Posted on Categories Land UseTags , ,

Healdsburg exploring higher fees for new hotels, new nonprofit to boost affordable housing stock

Kevin Fixler, THE PRESS DEMOCRAT

Healdsburg will explore an array of new funding programs to preserve and expand affordable housing for its workforce, including additional fees for future hotel projects and formation of a city nonprofit to seek federal dollars unavailable to local governments.

The Healdsburg City Council on Monday asked staff to settle on the amount of potential fees required of hotel developers to support housing construction. Under a plan in the works for nearly two years, the city would charge up to $100,000 in fees for each room. A formal proposal including that provision isn’t expected until early next year.

Every two hotel rooms built in the city creates the need for one housing unit to accommodate the employees required to staff the commercial property, said Stephen Sotomayor, Healdsburg’s housing administrator. And while the city has been successful in negotiating with developers for housing in several recent hotel projects, he said, Healdsburg needs additional tools to better ensure it meets growing need for workforce housing.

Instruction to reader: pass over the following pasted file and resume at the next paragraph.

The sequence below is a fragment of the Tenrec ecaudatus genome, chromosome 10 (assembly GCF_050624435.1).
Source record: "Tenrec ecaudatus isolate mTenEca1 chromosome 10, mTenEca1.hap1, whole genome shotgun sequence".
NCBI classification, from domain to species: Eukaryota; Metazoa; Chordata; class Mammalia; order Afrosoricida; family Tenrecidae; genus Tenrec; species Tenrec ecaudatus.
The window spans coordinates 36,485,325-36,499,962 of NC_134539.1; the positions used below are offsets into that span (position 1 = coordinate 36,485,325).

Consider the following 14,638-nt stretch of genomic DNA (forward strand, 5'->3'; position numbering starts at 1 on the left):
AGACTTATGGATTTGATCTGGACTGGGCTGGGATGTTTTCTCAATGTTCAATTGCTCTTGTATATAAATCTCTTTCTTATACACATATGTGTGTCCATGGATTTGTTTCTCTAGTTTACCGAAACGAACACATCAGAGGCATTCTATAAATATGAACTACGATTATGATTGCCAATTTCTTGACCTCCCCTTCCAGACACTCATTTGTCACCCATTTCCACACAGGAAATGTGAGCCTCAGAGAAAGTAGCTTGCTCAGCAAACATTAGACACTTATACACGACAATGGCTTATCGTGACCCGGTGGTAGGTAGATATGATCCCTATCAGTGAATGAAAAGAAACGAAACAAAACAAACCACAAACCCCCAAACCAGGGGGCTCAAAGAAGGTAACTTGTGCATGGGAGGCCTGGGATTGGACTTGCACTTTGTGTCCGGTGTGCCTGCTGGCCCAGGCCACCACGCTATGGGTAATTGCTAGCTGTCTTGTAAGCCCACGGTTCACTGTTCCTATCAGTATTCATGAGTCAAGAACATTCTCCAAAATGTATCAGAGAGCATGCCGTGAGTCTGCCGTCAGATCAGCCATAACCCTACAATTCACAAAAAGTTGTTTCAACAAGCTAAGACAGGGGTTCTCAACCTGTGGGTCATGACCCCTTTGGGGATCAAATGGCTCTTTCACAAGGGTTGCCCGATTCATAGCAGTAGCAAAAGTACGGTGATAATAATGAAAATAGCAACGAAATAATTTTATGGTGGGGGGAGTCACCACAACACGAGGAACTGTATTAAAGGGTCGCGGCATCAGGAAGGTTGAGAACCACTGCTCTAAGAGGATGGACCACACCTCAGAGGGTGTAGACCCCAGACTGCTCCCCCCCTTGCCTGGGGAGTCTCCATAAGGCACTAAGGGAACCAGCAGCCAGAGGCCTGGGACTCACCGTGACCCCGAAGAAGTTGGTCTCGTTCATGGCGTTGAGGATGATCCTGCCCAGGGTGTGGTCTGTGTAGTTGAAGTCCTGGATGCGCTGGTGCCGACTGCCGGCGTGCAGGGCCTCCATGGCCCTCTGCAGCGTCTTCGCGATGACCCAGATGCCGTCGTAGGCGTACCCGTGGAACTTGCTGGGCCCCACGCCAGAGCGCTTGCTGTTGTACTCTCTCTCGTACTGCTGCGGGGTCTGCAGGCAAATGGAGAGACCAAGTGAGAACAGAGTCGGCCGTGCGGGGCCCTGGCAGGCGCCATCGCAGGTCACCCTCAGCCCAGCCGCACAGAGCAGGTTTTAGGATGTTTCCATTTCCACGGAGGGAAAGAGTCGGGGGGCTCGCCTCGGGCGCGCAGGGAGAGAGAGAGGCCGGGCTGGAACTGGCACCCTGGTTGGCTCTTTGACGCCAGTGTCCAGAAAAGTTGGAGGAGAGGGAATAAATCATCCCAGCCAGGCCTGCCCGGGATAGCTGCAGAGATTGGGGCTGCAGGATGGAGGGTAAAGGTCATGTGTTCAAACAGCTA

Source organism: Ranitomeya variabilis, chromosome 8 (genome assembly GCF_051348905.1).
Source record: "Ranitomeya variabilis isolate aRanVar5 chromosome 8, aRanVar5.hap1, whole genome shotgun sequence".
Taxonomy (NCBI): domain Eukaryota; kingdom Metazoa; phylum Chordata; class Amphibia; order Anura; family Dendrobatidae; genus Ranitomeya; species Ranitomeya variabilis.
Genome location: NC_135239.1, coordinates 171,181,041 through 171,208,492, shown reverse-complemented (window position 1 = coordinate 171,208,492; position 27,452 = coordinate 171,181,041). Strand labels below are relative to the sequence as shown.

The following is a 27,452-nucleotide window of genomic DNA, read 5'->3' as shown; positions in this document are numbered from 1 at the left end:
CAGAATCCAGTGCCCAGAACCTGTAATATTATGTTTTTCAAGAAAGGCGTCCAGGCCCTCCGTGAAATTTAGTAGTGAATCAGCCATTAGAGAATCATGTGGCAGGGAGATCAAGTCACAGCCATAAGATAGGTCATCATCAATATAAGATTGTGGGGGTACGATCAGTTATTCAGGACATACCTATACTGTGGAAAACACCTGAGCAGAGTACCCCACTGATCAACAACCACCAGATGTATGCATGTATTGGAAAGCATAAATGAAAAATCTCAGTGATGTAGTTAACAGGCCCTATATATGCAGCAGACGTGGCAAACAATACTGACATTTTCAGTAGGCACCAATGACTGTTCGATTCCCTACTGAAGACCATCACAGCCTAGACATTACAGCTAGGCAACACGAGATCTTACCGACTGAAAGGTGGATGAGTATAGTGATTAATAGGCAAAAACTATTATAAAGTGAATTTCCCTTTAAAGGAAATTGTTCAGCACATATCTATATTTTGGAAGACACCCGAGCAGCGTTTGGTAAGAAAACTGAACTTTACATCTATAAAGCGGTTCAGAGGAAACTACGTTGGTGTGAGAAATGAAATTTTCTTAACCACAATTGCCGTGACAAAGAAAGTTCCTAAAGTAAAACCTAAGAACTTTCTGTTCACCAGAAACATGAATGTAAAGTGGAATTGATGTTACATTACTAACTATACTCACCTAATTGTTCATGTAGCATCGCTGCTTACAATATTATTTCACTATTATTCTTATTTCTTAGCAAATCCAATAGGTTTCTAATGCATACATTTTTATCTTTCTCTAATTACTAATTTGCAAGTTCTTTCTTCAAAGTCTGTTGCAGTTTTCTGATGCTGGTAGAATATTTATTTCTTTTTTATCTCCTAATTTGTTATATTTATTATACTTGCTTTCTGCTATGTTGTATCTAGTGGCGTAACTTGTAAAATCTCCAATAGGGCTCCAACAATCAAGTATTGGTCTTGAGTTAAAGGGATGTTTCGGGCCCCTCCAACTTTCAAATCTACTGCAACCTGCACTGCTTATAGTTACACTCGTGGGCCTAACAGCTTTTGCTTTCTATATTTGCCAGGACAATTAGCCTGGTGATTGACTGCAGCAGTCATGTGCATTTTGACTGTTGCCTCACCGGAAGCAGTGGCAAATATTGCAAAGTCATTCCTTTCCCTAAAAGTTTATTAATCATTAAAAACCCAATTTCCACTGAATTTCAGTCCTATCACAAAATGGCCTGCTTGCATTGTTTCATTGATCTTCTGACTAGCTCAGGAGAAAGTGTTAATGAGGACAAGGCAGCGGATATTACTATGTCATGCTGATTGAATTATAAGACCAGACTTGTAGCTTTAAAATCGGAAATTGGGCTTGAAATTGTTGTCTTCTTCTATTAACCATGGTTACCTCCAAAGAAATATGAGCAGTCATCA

“One of the strengths that our city has for funding affordable housing is that we have political will to do so, and we have a community that supports us in doing so to expand these opportunities for our residents,” Sotomayor told council members Monday. “Over the lifetime of this, depending on the number of hotels that are developed within the city … this could be a potential large funding source.”

Read more at https://www.pressdemocrat.com/news/10410823-181/healdsburg-exploring-higher-fees-for

Posted on Categories Land Use, Sustainable LivingTags , , , , ,